iPhoto - publishing extras you've used?

Discussion in 'Digital Photography' started by -hh, Dec 14, 2006.


have you used Apple iPhoto to publish books/cards/calendars/etc?

Poll closed Dec 20, 2006.
  1. Exceeded my expectations

    12 vote(s)
  2. Didn't meet my expectations, but was still good

    7 vote(s)
  3. Bad - burn them at the Stake!

    0 vote(s)
  4. Have found a better service (Specify; make 2nd choice from above)

    2 vote(s)
  5. Haven't tried

    10 vote(s)
  1. -hh macrumors 68020


    Jul 17, 2001
    NJ Highlands, Earth
    I've been secretly assembling a photo album of our summer's vacation as a surprise present for my wife, using the "Books" feature within iPhoto.

    I know I should have asked before I leaped, but figured that its not too late for others to consider using iPhoto to quickly make up a gift for a friend/familymember or a 2007 calendar, etc, for anyone looking for ideas.

    Personally, I was favorably impressed with the ease of use of the drag-n-drop into the iPhoto's "book" template, and while there were a couple of instances where I didn't like the limitations on creative control imposed by the tempates, overall, I think iteh project is going to turn out pretty well. FWIW, I chose the hardbound 8.5 x 11 and at ("only") 75 pages, it came out to around $90 after shipping.

    I know cost is a factor, but I'm mostly interested in the quality of the finished product and how good other people's experiences have been. The real reason I'm asking this question is essentially: "Do I need to open the box to do a final Quality Control check before I give it to her?"

    Survey Sez:

    a) Exceeded my expectations
    b) Didn't meet my expectations, but was still good
    c) Bad - burn them at the Stake!
    d) Have found a better service (Specify)
    e) Haven't tried

  2. Applespider macrumors G4


    Jan 20, 2004
    looking through rose-tinted spectacles...
    The books were very good, the card was slightly more average. I've got a calendar on order now which has shipped but not arrived yet. Incidentally, in the UK, the last order date was 5 December so it's already too late; not that they told you that until after you'd put the thing together and clicked on buy.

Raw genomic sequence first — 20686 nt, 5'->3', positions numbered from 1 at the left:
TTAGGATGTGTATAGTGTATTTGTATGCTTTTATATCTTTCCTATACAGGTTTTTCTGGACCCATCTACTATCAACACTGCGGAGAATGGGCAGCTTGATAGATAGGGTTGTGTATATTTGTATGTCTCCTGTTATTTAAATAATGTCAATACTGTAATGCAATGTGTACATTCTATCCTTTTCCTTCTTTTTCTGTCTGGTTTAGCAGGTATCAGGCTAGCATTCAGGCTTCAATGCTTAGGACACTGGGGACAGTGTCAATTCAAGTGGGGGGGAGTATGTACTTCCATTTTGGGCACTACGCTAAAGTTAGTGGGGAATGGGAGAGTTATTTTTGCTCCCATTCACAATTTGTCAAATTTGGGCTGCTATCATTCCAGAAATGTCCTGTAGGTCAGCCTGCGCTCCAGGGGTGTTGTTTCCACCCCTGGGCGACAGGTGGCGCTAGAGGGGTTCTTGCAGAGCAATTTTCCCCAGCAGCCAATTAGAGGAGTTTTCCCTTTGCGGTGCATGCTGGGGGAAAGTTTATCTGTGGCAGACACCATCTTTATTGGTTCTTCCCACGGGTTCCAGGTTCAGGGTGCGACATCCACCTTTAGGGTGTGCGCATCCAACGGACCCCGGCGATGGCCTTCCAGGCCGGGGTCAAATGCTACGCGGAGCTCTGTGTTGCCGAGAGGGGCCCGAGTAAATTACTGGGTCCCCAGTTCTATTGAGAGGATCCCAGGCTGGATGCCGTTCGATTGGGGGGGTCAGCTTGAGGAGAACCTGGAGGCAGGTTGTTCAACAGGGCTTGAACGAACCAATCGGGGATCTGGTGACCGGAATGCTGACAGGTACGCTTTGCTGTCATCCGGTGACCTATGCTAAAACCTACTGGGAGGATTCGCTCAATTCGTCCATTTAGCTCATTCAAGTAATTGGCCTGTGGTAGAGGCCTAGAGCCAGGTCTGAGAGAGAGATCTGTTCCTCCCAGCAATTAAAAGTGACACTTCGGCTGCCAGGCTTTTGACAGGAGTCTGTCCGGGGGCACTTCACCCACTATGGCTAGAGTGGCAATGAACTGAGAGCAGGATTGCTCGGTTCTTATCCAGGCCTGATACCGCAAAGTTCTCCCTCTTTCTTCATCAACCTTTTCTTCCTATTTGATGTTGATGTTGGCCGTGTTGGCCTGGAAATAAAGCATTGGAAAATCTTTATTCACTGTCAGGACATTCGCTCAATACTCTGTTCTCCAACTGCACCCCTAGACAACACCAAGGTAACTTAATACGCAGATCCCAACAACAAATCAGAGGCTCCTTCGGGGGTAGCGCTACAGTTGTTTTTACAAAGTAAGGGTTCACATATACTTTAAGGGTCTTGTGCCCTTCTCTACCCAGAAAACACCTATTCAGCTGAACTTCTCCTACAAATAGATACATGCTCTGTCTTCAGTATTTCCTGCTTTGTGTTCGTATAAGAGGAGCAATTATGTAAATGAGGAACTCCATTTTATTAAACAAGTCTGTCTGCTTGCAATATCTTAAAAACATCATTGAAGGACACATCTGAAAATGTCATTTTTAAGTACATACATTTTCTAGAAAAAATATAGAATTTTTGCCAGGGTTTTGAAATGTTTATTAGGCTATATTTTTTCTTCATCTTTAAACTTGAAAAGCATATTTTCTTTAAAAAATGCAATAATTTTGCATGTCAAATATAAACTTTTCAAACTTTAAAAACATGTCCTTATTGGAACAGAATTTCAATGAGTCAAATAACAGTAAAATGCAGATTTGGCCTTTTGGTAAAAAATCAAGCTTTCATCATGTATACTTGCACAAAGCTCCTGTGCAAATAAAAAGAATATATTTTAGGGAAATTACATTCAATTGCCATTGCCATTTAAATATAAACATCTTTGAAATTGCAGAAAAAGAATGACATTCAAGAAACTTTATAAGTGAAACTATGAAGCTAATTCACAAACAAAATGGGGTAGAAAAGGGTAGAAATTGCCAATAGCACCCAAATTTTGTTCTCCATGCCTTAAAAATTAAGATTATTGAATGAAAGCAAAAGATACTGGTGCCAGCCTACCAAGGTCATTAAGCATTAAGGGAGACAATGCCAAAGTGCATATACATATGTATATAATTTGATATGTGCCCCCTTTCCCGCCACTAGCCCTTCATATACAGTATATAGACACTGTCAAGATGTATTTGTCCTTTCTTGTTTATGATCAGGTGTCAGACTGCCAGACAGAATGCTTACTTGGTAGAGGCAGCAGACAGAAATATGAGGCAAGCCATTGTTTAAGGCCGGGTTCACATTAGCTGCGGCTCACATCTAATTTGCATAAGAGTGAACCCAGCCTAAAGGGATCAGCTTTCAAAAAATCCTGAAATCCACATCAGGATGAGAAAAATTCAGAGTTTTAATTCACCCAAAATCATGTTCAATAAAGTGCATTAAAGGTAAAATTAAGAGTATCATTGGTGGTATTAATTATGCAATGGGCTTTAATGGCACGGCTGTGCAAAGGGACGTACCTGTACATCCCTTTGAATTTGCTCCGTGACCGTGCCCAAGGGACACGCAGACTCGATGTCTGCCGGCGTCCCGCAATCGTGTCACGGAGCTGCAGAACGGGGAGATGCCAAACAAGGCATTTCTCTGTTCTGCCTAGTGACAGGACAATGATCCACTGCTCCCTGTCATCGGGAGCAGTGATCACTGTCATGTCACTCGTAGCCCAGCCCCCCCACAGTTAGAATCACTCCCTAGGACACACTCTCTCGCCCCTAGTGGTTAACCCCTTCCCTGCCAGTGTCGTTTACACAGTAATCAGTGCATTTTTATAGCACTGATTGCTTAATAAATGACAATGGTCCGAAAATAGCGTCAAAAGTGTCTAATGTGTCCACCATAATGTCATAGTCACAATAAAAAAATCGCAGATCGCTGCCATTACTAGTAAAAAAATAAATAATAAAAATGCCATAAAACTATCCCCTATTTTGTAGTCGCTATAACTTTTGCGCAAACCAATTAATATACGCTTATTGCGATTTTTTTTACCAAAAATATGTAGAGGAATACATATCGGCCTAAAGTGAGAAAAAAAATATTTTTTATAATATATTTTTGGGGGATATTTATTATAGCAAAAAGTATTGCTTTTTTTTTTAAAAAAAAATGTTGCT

I would do a check before you hand it over. There have been instances where there have been pics accidentally misprinted reported although mine have always been fine. If you're using iPhoto 6, you'll find that the print quality should have been updated. If you were on 5, there's a clever little hidden preference file that you should update before you order so that a higher res file is generated.

    I'm not so bothered about the cost of the books. It's the shipping that gets me; it's ridiculous. The postage on my calendar is £4 - and if I order two, it costs £8. If you're ordering cards in the UK, you're better off ordering them in batches of 9 (single postage charge) than getting the volume discounts.
  3. oblomow macrumors 68030


    Apr 14, 2005
    We ordered 2 calendars with pictures of our kids for our parents. The quality
    was excellent. Better than expected. As mentioned above the shipping costs
    are (too?) high. Processing took some time too, several weeks.
  4. hikeNM macrumors 6502a

    Sep 29, 2004
    Somewhere close to a dairy in East Texas
    I ordered a book several years ago, maybe with iPhoto 4, and was really impressed with the quality. Even then, the process was smooth and everyting in the book was as I intended.